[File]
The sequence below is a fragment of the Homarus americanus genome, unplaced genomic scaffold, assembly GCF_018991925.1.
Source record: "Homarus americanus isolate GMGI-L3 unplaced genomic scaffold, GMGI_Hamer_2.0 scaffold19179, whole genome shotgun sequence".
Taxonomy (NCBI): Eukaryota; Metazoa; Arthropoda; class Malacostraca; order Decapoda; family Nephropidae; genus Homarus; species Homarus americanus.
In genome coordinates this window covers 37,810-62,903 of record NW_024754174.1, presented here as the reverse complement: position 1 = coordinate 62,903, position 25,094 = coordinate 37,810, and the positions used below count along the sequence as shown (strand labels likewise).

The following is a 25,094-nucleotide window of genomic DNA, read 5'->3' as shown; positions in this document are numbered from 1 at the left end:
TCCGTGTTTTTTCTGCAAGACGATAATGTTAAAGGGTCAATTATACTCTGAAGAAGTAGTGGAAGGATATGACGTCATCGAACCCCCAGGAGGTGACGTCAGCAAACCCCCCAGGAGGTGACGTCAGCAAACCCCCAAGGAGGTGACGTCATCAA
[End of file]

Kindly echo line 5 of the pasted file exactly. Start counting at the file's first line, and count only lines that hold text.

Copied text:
The following is a 25,094-nucleotide window of genomic DNA, read 5'->3' as shown; positions in this document are numbered from 1 at the left end: